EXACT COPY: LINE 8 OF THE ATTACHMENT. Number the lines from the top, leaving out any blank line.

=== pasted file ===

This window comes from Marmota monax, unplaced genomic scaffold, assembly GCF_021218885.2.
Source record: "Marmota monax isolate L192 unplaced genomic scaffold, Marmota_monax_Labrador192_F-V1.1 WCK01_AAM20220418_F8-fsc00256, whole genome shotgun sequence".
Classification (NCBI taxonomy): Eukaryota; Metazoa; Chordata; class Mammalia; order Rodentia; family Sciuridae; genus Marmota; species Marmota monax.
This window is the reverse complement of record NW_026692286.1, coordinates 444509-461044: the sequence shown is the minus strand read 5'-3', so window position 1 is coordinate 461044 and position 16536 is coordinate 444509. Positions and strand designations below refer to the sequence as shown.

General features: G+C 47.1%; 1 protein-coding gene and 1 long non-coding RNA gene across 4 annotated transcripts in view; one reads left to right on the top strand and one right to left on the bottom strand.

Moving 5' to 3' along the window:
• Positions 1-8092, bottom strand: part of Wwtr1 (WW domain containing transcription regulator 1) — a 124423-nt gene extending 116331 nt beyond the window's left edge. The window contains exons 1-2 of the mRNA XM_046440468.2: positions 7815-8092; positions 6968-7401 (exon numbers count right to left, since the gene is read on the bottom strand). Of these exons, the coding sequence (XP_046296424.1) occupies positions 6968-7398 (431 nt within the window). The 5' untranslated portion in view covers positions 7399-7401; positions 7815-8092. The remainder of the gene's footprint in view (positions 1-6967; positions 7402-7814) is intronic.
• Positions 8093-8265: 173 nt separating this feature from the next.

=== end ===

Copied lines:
• Positions 8093-8265: 173 nt separating this feature from the next.